Here in Portland, Ore., at the Passenger Vessel Association’s annual convention, attendees got a chance to get out of the hotel and on the water for a Sunday brunch onboard the Portland Spirit, a local dinner-cruise boat. Whether it was a heightened safety sensibility in the aftermath of the Costa Concordia accident or just the ingrained consciousness of PVA members, it seemed that everyone was paying close attention to the safety briefing provided by the crew as we departed the dock. (And thanks to Dan Yates, the Spirit‘s owner, and his crew for a fantastic meal and a lovely ride up and down the Willamette River.)
Safety and security are both hot topics at this year’s PVA get-together. Today, Tuesday, I will be participating in a discussion on maritime security during the past decade with representatives from the Coast Guard and TSA, during which these guys are sure to get an earful about TWIC.
Back at the hotel after the Sunday brunch cruise, the general session featured Earl F. Weener, a senior board member of the National Transportation Safety Board, who talked about the importance of having vessel data recorders (VDRs) for both accident investigations and operational improvements. “Objective data is better than subjective data,” said Weener. “Data recorders have been very helpful to the aviation industry both operationally and in helping reduce the number of accidents.”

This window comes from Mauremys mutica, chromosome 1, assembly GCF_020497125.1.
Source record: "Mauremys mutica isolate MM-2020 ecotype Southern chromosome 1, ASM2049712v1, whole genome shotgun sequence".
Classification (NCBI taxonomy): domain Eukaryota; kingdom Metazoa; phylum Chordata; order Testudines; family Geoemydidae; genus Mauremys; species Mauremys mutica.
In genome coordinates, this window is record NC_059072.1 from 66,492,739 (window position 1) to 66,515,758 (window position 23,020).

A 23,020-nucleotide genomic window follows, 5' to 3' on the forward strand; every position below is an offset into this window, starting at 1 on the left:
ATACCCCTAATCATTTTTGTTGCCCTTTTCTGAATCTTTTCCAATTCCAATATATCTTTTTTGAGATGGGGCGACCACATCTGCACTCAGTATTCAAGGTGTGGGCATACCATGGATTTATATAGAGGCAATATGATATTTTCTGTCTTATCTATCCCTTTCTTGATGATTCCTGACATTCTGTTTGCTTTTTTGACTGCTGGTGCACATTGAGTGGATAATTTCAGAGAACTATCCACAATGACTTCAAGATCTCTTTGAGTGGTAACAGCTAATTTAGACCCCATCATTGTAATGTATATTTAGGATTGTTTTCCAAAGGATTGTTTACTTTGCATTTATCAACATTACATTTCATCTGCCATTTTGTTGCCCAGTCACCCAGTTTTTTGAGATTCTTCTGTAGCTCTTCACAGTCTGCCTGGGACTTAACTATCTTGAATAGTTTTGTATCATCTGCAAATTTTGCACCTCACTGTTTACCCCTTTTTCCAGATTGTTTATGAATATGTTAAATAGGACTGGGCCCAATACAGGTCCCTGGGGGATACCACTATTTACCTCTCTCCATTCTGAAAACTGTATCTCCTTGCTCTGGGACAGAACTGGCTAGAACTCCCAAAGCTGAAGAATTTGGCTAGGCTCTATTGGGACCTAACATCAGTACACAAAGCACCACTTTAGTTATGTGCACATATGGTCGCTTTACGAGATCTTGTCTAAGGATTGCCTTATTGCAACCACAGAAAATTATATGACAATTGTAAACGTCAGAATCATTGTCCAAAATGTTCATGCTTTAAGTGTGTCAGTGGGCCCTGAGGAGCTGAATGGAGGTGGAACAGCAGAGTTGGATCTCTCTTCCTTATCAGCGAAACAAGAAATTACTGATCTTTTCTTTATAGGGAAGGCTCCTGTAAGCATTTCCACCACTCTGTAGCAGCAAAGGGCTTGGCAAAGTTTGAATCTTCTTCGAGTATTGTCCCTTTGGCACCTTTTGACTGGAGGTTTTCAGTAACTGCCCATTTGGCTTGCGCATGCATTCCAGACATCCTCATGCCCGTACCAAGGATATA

The idea of adding VDRs to passenger vessels didn’t go over well with convention attendees. During the questions and comments following Weener’s speech, two PVA members immediately took strong issue with the prospect of carrying VDRs. “Our industry is continually ignored for its excellent safety record while being forced to adapt to unnecessary regulations like TWIC,” said one.
Another piece of mandated safety gear on the horizon is the watch alarm. Now required by the IMO for new international vessels of 150 GT or larger, watch alarms are also being proposed for U.S. Subchapter M vessels. And even though Bridge Navigational Watch Alarm Systems (BNWAS) havn’t been officially proposed for passenger vessels, Furuno just happened to have its BNWAS on display in the exhibit hall. With this system, watchkeepers set an alarm for countdown times between three and 12 minutes. The timer is automatically reset by the use of navigational equipment, a motion detector or manually.
At Monday’s general session, Vice Adm. Brian M. Salerno of the Coast Guard reminded us that 2012 is the 100th anniversary of the Titanic’s sinking, as well as the year of the Costa Concordia grounding, both of which are generating keener interest in marine safety by the public and Congress. At the same time, Salerno told PVA members, “We, collectively, have a very good story to tell about passenger vessel safety in this country.”